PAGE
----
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Today is a Good Day
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The Spectator
founded 2004 by ron cruger
A place for intelligent writers
A place for intelligent readers
 by Laramie Boyd
ecrboyd@aol.com
2013 Spectator Ron - The Spectator All Rights Reserved
C
          Have you ever given some thought to trying to recall the very best day of your life? The day that stands out as a day you would gladly repeat over and over, a day you will never forget, a day the likes of which you hope you experience again at some future point in time.
          Maybe it was your high school or college graduation day, or when you were issued your driver's license? Your first car, your first date, the first kiss, the first time you felt you were in love?
          Some people might choose their wedding day, or the day their first child was born, or even their last child? Or maybe each of the days their children graduated from high school or college? How about your first grandchild? Or maybe when you got your first career job, or that promotion you worked hard for? Could it just be the last time your Mom or Dad or Wife or some close friend told you they loved you? Maybe it was the day you told them how much you loved them?
          If you're lucky, you don't have an easy time picking out the very best day, because there were so many memorable days to choose from, and they all blend in and make up your very satisfying life, a life you would live over again in a heartbeat.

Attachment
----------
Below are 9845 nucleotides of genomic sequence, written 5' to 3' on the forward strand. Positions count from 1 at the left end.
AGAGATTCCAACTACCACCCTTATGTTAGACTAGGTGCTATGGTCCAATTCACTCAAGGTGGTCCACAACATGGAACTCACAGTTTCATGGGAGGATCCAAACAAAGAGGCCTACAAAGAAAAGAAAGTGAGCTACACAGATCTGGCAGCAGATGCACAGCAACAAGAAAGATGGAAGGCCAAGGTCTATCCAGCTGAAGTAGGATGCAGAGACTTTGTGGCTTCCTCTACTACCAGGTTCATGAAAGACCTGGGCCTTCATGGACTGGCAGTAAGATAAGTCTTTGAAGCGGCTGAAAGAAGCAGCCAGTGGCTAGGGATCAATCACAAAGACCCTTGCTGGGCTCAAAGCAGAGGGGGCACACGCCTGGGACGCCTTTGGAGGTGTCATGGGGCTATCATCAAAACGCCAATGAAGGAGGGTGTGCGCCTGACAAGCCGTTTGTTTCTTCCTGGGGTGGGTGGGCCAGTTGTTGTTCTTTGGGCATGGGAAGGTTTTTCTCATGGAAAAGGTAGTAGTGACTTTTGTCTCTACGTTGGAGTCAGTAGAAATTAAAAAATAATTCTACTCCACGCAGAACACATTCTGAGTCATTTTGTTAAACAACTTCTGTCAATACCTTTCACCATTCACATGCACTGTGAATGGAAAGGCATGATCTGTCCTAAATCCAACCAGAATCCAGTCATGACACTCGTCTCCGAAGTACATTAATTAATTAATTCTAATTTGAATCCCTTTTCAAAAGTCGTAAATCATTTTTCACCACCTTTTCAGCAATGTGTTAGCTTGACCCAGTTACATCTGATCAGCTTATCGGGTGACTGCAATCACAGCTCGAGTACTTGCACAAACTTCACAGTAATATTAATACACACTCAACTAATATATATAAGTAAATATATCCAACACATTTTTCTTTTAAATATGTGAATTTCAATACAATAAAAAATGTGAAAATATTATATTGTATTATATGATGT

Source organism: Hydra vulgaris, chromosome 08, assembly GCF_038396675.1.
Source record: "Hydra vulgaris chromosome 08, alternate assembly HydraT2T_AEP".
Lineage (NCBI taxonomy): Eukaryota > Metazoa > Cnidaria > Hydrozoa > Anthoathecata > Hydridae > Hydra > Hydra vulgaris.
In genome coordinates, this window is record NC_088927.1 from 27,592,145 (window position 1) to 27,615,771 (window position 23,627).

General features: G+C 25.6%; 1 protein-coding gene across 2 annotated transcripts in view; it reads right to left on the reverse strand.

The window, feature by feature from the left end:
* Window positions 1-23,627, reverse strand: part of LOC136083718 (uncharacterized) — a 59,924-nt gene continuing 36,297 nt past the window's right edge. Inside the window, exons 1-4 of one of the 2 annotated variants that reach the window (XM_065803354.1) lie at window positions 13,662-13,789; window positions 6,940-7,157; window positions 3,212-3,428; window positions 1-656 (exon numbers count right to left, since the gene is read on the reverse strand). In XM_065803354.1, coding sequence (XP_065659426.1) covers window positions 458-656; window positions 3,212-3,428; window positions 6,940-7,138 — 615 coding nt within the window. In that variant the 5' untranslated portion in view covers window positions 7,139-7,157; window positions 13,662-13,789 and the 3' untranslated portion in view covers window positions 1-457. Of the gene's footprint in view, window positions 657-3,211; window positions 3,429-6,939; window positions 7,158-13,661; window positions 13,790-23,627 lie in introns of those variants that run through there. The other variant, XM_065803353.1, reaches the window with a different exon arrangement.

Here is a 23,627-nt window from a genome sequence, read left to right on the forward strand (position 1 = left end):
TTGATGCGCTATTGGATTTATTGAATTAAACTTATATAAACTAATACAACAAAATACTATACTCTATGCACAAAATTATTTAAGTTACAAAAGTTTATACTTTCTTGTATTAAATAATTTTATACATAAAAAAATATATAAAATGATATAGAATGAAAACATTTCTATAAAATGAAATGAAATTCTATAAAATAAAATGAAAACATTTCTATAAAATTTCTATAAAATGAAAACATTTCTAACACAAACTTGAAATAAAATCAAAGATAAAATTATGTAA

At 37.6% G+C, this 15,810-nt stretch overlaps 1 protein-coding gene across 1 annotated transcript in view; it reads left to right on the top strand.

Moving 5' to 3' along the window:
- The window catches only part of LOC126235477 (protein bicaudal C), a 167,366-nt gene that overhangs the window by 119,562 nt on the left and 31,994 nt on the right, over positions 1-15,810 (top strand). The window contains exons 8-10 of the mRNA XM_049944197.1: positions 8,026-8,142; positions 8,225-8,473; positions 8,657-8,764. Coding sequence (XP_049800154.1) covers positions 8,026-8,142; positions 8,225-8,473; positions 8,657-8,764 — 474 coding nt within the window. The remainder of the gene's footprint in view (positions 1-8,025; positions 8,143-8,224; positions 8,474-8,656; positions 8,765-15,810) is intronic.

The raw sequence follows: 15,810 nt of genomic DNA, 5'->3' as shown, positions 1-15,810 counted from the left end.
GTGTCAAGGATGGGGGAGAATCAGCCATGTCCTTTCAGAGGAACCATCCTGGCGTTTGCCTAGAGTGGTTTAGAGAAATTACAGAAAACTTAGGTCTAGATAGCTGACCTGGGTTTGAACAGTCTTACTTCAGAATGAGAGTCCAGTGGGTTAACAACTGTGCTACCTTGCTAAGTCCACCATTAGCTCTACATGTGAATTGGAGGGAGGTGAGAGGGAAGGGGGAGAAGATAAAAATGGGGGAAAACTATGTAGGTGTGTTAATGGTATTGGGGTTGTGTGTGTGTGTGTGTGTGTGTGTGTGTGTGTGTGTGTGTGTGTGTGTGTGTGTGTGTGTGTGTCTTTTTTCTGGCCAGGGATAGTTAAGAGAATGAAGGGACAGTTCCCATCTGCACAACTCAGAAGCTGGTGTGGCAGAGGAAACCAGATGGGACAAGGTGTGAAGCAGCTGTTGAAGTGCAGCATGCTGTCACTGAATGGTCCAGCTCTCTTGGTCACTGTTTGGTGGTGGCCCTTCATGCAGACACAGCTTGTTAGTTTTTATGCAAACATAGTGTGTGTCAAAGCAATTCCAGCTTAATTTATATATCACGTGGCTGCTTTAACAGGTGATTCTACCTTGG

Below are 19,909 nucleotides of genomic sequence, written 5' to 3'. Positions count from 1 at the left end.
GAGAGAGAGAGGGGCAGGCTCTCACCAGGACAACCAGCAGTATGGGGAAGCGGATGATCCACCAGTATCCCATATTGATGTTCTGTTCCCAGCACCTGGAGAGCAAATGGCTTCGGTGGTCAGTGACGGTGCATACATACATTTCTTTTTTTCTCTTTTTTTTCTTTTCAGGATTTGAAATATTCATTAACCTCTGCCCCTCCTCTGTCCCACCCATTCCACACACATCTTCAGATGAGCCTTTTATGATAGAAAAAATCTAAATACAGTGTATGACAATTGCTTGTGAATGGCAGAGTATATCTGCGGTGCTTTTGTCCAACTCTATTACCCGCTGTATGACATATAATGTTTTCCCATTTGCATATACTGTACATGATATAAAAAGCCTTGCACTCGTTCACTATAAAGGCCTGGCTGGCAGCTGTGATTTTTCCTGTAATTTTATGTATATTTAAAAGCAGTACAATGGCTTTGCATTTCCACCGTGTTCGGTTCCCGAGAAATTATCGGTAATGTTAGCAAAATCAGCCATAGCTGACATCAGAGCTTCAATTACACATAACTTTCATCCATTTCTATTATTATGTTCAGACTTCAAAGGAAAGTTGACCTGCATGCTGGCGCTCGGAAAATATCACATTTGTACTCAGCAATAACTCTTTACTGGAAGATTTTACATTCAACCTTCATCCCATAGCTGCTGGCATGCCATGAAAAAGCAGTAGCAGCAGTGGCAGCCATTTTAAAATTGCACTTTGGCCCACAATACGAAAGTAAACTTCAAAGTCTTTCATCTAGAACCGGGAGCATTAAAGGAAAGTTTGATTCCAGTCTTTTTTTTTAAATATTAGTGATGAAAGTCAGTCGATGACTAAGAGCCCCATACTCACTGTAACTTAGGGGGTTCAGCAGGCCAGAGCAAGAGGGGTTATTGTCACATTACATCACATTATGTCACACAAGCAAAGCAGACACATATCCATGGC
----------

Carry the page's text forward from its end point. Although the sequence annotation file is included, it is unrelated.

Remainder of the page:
Did you have a loved one return from a war, safe and sound? Did a loved one get news from a doctor that the cancer was gone, or maybe at least in remission? Was it a day when you "got religion", in whatever form it might have taken, or the day an alcoholic loved one, or you, gave up the bottle? Any of these would surely be in the running for "best day."
          In the movie "City Slickers", a cowboy was asked to pick his best day and his worst day, and as it turned out, for him it was the same day. Maybe we could all make an effort to concentrate a little more on trying to remember the good things that have happened in our lives, not dwelling on the bad. Why is it that sometimes the bad recollections seem to outnumber the good memories we have? Many professional golfers say the hardest thing for them to do is to erase from their minds the bad shots they have made, rather than to recall the good shots. The trouble is, even the great golfer Ben Hogan admitted, as a matter of fact, that he made many more bad shots than good shots. So it's easy to say "be positive", but not so easy to be positive.
          In these globally uncertain, unsettling times, maybe we could be happier if we could try not to see the events of the day as catastrophic, no matter the source of the news, but rather find some grain of optimism, some hope that things will be okay, that they will work out, that they may not turn out as bad as we suspect they might. Let's challenge ourselves to do that. Let's try, for a period of time each day, to see some good in what we would usually find so discouraging as to almost ruin our whole day, or more. What happened on the very best day of your life? Let's try to do something that will make today one of our very best days ever.